Again, we’re really glad that you reached out to us, we’re here for you 24/7 via phone or live chat on our website. Good luck!

  • #49
    Hi! It’s the same person who wrote previously about my boyfriend wanting to move out of his home in Connecticut and in with my family in Nebraska, with his father’s permission but not his mother’s! His parents are together but they never got married. Would that affect whether or not he needs the consent of both parents? His father is also planning on leaving because my boyfriend’s mother is bipolar and unmedicated, domestically abusive towards my boyfriend’s father, controlling, manipulative, etc, but he isn’t financially stable enough yet to move to Nebraska. He’s planning to in over a year, but my boyfriend will be 18 by then. My boyfriend’s father has said that he thinks my boyfriend needs to get out of the house and away from his mother as soon as possible, and thinks that him waiting until he’s 18 is a last resort. Knowing all of that, would he need both parents’ consent to move out before he’s 18? We’re really just trying to get a good idea on how soon we can get him out, if at all, before he turns 18 without possibly getting my parents in trouble for letting him stay with us.


    • ccsmod15
      ccsmod15 commented
      Editing a comment
      Thanks for reaching out to us again. It seems like your boyfriend is in a stressful situation and you are trying to help him out.
      First of all, you may want to find out if his father is named on his birth certificate. Even though he has assumed guardianship until now, if he’s not named, it may give his mom a stronger case for pursuing him. But in any case, if he has one parent’s permission, it is less likely that your parents would be punished for harboring a runaway.
      Another thing he may consider is if he feels his mother is abusive, he may want to file a report with CPS (Child Protective Services). If they needed to, they would have him removed from the home, but likely not sent to you and your parents.
      We are here to support you as you figure out what is best for your situation. Please feel free to call us or chat with us online at 1-800-RUNAWAY (786-2929)/ if you would like to talk in more detail. Good luck!

  • #50
    My mom passed away and my aunt got guardian ship of me. Well she told me once I got off probation I could move out but now she’s saying I can’t. She’s mentally and emotionally abusive and forced me to have an abortion and is trying to put me on birth control and has threatened to beat my ass multiple times. I want to move back to my home town with my best friend. I’m 17.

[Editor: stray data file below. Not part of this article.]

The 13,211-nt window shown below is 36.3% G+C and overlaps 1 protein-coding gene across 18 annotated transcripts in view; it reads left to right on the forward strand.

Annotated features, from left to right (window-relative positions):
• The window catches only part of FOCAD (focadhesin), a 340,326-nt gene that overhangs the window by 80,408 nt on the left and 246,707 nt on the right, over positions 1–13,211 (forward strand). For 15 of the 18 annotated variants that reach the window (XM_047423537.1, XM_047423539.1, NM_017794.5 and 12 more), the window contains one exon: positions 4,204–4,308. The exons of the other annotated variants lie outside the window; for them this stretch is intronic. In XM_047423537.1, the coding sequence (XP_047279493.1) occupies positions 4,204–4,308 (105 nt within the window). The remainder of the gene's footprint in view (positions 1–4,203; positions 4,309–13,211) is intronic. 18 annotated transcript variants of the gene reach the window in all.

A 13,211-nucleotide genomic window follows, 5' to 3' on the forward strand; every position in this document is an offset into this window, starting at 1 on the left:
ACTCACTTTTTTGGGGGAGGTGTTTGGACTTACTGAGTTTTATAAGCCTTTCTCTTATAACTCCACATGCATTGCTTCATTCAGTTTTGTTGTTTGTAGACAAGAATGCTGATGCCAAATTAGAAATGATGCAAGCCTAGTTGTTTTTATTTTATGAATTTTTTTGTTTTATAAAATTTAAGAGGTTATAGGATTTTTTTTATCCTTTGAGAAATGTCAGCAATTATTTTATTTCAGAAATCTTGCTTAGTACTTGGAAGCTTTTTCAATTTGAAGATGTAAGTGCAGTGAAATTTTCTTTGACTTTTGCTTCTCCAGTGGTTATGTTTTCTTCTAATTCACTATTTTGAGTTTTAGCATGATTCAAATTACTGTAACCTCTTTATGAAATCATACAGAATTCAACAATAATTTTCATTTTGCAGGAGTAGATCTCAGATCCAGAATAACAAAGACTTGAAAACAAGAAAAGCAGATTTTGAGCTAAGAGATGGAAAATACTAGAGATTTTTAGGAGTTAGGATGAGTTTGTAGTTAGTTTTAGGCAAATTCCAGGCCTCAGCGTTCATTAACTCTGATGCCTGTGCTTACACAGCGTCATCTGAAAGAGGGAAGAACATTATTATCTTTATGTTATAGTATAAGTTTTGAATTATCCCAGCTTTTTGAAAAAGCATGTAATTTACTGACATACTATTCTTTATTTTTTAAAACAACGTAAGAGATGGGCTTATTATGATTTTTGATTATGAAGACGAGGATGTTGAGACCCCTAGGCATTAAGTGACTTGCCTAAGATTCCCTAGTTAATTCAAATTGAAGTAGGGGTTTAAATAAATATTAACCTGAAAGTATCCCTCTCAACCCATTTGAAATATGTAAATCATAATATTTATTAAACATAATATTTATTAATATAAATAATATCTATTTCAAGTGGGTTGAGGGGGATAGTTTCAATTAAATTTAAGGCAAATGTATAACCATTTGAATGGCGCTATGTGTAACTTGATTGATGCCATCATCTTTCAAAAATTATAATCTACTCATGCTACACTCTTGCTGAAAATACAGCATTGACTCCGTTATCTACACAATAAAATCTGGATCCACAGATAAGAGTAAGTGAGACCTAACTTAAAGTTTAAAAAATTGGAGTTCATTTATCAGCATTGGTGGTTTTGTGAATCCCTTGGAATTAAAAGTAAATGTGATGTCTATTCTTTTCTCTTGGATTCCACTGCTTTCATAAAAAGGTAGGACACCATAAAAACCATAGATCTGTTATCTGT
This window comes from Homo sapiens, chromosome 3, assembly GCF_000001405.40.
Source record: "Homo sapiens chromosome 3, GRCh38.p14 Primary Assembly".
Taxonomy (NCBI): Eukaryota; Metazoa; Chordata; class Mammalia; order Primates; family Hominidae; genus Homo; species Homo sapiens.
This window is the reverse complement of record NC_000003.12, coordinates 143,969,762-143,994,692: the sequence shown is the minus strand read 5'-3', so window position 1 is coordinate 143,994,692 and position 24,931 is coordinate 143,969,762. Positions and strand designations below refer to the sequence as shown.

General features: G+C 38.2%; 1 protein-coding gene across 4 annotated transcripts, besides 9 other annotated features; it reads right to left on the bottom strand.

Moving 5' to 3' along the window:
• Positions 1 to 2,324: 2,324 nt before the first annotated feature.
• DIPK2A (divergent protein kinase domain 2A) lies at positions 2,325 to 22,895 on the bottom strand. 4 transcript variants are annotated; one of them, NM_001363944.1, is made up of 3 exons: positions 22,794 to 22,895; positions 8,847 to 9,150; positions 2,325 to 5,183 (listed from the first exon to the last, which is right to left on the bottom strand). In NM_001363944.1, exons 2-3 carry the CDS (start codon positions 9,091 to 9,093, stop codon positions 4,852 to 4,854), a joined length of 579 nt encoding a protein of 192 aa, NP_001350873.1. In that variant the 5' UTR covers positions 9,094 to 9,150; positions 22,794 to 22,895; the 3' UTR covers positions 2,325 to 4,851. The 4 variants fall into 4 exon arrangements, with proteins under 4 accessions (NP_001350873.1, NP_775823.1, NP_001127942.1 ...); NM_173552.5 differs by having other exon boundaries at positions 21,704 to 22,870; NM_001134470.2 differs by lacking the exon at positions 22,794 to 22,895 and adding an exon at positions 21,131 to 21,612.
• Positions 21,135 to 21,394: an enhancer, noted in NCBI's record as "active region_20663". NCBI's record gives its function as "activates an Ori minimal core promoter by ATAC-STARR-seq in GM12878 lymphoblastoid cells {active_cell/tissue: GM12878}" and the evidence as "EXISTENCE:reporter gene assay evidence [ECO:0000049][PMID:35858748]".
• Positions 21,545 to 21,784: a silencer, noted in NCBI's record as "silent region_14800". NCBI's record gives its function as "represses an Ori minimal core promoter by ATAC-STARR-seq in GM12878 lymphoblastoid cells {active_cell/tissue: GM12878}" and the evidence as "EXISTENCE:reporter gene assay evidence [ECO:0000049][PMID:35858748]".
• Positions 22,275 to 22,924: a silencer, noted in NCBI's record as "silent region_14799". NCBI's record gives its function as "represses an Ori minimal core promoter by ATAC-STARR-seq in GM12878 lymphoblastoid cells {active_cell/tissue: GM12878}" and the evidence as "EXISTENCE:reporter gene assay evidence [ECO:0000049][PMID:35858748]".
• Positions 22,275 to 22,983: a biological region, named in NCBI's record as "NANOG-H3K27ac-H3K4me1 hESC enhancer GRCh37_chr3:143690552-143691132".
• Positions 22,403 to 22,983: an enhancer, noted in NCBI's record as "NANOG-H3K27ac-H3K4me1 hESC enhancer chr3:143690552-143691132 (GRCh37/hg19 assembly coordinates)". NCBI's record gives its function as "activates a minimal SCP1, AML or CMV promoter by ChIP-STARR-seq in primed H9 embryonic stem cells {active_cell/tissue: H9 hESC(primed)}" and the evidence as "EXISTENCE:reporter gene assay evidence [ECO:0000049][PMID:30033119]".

• ccsmod7
      ccsmod7 commented
      Editing a comment

      Thank you for contacting the National Runaway Safeline. We appreciate you reaching out and sharing what has been going on. First, we are sorry for the loss of your mom. It sounds like you have been through a lot and want you to know we are here for you.

      If you are at risk of any danger or feeling unsafe, we encourage you to reach out to 911 or seek emergency assistance immediately. You may also be able to report any mistreatment to Child Protective Services. Child Help USA 1-800-422-4453 is an organization that helps protect minors from being harmed.

      It seems there is a lot that you are faced with right now and you’re feeling like leaving is one of your only options. It seems you want to know some information on runaway laws.
      While we are not legal experts, 18 is generally the age that an individual may leave home without parent permission. Since you are 17, your aunt/guardian may file you as a runaway and you may be returned home. If you stay with your best friend, then they might be at risk of being charged with harboring a runaway. For more specifics on the law, the local non-emergency police or legal aid may better answer legal questions.

      We are here as support to help through this challenging time. If you would like to talk more in detail please call or chat soon.

      Please remember you can reach us directly by calling our 24-hour hotline, 1-800-RUNAWAY (786-2929) or through our Live Chat.

      National Runaway Safeline
      [email protected] (Crisis Email)
      1-800-RUNAWAY (24 Hour Hotline)
      Tell us what you think about your experience!